Getting older, not necessarily wiser!
In this post we will refine the idea from the previous posts by creating a model of our program. At this point the model will be a simple starting point for this coding project. It should cover basic functions and not much else.
Once we have an idea of what the program should look like, we will expand our model with pseudo code, before beginning the actual coding process.
There is no right or wrong way to do this. And I can honestly say I have used different techniques on different projects. You may have to work your way though several different types of models, before you find one you like.
For this project I think I am going to use a flow chart to create a high level overview of this project. Working in a drawing program (LibreOffice Draw in this particular case), I came up with this simple flow chart.
A simple model, yes? It does not have to be complex at this point. What it shows us is the basic program structure and what file types we will need.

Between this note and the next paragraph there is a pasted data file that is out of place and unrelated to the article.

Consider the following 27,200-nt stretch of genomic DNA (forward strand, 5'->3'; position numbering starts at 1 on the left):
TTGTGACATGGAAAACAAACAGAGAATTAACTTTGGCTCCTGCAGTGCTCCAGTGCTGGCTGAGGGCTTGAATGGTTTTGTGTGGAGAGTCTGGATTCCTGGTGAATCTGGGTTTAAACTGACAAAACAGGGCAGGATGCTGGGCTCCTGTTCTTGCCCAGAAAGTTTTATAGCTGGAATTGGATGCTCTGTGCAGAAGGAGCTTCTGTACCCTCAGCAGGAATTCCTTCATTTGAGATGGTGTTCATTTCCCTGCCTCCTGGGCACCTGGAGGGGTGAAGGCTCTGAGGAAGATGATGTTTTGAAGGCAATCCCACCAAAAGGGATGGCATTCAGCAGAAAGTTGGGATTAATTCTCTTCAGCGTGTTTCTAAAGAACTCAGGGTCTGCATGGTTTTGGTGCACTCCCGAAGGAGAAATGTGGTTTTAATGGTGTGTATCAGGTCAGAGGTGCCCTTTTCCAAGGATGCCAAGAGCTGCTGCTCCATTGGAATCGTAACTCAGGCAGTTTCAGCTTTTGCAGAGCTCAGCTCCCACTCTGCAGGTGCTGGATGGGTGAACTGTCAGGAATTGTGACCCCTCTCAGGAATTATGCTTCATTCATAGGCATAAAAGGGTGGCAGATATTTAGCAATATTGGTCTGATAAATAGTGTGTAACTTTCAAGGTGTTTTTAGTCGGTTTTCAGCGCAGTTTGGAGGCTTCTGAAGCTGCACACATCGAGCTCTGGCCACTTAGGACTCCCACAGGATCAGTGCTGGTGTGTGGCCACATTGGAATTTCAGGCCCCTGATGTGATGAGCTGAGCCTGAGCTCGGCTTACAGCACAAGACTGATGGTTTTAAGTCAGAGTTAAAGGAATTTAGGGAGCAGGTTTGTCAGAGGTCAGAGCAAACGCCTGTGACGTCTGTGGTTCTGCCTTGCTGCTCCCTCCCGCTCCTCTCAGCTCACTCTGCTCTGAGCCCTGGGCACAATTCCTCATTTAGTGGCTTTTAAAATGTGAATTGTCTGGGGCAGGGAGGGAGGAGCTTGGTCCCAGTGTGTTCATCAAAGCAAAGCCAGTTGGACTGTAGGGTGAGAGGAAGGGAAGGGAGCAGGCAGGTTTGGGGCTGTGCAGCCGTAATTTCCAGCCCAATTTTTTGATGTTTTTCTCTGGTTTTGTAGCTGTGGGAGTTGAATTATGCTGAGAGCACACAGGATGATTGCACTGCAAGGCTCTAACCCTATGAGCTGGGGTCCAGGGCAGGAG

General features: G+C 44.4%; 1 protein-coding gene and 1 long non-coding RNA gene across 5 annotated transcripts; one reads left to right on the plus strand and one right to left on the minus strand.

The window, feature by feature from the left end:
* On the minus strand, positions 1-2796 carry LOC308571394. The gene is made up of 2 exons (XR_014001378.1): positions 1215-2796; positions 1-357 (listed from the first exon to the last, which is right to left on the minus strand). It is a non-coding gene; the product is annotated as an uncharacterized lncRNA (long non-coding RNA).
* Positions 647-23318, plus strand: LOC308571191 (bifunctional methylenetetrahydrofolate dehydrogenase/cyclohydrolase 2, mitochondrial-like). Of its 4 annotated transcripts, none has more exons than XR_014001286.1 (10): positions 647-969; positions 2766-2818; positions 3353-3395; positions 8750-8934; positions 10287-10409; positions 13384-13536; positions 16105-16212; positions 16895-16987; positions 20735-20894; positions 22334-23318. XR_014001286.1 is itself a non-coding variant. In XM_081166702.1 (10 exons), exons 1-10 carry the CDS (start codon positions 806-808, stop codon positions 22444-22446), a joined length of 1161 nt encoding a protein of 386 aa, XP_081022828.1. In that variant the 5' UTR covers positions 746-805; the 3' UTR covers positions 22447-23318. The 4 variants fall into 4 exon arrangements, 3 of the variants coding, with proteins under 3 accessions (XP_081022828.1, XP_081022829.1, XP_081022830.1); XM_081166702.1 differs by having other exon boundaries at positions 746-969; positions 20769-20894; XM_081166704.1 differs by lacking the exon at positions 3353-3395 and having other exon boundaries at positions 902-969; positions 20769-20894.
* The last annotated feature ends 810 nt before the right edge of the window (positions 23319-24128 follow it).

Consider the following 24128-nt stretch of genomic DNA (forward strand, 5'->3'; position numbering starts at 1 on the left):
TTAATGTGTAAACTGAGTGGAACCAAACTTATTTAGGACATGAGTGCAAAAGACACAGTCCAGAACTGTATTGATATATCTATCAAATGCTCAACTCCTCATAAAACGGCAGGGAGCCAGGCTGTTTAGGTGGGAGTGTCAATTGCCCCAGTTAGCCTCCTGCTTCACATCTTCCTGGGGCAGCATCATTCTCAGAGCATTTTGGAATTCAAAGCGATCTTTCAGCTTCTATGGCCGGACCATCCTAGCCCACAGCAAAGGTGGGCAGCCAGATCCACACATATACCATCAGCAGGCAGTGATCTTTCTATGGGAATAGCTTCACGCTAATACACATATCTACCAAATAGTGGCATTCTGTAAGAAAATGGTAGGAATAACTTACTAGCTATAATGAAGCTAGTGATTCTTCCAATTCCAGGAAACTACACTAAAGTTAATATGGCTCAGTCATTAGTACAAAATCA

Since this is going to be a browser clock it all starts with an HTML file. The best way to deal with variables in our HTML file is with Java Script. Technically we do not need a CSS file, but that would mean all display parameters would need to be specified inline. A CSS file makes it much easier.
Another decision we will have to make is if we want all items in one file or separate files. In the case of HTML, we can include both the Java Script and the CSS in the file itself or we can reference separate files from the HTML header. My preference is to use separate files.
Following “my” standard naming conventions these files will be index.html, default.js, and default.css. They will all be located in a single directory, as this simplifies writing paths.
I chose to use this sort of visual representation. If I did not do it this way, I would probably use high level pseudo code. You can model your program any way you want. In fact I suggest you try different methods to find what works for you.
Modeling your project should not normally be a long or complicated process. The point is to flesh out your ideas into some sort of structure. Our intent is not to write the entire code base at this point.
Once you have your basic model, I suggest creating an archive folder for your project, and saving a copy of your model as version 1. Models, like everything else will change as you progress through a project.